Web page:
October 26, 2011 Leave a comment
October 26, 2011 Leave a comment
Can’t get enough of cycling when you’re off the bike? We know the feeling, so every month we can’t wait to check out what’s going on in the world of cycling journalism. This month we thought we’d share a few of the great stories that you might have missed in the latest cycling magazines – including ones that you can only find in print, but are worth the price of admission.
First up is a fascinating story about the Bordeaux-Paris race from 1963, won by Tom Simpson. Culled from the archives of their sister publication Cycling Weekly, the story is full of amazing race day photos that tell the tale of this 500km long former Classic race. Riders started the race at 2am, and stopped partway through to change into their race kits on the side of the road! The strangest part of the race was that for the last 250km, the riders were paced by motorized “dernys” (gas powered scooters) – a bit like a track race out on the open road!
Next up, from the latest Bicycling magazine, is a story of a quest to get an interview with the legendary Eddy Merkcx. Apparently Merckx is still tough to catch up to, just like he was in his racing days, but this profile about the present-day Merckx reveals a man that is supremely comfortable in his role as cycling legend, yet who rarely looks back at his racing career or seeks out acclaim for his accomplishments.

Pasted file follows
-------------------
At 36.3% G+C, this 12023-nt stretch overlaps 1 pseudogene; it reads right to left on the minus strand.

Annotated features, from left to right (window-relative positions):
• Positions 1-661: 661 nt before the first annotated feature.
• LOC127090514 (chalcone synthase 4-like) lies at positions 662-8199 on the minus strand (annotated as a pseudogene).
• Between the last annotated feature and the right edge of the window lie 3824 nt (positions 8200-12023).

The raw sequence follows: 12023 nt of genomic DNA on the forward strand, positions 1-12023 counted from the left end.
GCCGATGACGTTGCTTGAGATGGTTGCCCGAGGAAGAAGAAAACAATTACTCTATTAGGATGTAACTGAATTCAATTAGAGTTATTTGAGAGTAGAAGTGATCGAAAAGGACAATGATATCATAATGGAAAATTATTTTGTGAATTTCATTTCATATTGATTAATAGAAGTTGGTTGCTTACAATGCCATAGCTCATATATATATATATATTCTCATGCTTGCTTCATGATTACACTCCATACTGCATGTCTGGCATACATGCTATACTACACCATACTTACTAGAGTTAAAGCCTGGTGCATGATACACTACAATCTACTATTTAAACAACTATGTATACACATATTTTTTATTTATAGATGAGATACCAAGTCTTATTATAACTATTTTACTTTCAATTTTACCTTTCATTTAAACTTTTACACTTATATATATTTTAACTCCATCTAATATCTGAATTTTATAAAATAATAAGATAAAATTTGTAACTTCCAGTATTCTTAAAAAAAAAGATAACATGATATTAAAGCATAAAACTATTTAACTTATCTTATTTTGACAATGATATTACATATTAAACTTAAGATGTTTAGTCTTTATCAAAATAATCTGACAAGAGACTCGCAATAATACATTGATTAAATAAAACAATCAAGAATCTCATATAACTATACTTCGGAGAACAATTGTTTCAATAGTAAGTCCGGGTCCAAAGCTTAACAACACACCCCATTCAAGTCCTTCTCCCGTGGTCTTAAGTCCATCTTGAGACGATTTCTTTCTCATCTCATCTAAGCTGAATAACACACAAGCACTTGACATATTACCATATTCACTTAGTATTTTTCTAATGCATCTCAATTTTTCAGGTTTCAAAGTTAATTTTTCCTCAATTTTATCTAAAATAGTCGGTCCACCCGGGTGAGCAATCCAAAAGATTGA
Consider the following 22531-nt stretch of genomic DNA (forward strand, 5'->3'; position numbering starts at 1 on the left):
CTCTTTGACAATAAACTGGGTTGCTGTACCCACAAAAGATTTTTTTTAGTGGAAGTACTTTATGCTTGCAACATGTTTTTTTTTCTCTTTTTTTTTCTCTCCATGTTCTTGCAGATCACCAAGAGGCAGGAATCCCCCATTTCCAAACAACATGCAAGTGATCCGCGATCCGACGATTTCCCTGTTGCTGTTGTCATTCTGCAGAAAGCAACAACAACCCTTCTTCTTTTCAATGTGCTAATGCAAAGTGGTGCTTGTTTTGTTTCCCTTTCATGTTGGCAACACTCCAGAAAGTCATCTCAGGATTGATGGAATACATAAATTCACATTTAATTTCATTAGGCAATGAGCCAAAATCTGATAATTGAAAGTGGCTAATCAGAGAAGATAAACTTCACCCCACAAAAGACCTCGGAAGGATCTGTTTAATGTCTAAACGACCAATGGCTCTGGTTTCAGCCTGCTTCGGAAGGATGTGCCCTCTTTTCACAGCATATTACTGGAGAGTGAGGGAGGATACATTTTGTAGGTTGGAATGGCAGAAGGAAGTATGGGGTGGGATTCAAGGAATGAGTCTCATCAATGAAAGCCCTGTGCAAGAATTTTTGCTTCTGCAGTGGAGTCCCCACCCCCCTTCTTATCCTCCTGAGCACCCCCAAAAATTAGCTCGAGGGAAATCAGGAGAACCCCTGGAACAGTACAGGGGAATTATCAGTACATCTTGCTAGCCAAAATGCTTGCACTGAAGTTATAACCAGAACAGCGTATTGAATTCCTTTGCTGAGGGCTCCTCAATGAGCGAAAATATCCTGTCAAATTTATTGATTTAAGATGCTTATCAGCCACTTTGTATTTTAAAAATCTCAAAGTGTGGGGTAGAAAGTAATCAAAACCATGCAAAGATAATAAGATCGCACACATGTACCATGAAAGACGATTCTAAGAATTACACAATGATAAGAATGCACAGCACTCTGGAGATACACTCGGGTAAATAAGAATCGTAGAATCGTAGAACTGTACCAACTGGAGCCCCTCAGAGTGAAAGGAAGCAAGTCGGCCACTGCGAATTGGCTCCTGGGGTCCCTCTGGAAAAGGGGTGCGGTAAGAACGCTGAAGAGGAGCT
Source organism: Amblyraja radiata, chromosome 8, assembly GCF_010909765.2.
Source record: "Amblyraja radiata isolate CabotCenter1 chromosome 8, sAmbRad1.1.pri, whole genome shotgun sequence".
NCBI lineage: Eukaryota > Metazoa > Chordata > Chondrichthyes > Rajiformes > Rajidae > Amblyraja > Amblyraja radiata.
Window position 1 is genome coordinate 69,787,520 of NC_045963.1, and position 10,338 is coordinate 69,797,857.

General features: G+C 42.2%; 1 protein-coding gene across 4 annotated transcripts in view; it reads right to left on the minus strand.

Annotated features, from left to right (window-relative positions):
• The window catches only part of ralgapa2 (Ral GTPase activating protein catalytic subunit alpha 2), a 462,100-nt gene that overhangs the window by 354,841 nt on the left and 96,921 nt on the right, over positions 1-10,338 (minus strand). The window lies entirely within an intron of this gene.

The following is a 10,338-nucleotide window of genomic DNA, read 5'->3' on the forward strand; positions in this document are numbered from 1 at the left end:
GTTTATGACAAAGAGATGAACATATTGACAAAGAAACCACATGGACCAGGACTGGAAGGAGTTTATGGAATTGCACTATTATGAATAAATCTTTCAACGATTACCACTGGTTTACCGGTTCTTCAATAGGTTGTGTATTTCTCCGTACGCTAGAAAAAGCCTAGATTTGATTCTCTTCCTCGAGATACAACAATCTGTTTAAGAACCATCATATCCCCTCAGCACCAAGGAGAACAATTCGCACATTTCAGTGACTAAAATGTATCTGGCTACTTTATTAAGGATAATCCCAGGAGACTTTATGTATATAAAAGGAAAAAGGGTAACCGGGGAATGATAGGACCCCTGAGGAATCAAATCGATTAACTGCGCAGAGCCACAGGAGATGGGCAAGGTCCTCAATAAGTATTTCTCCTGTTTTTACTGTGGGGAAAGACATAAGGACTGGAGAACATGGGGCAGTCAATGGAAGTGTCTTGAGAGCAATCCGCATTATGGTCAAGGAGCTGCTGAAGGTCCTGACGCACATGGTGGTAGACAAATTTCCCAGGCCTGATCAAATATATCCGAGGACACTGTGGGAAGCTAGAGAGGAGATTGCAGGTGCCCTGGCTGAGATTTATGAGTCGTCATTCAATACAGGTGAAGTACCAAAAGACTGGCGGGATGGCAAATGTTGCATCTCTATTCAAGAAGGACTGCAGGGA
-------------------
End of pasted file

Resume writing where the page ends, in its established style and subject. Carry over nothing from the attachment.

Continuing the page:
In the November issue of Velo magazine, there’s a great interview with everyone’s favorite hardman cyclist, Jens Voigt, but the article that caught our eye was the ranking of the top 10 hardmen of the post-wart era (I guess you have to rule out those early cyclists who rode unpaved roads with no derailleurs – by default they would probably win any hardman contest). Our favorite tale of adversity overcome is about Fiorenzo Magni, who broke his collarbone in the middle of the 1956 Giro d’Italia (the final race of his career), yet who refused to give up even though he had to have a strip of innertube attached to his stem to stabilize his bike – the other end of which he held with his teeth!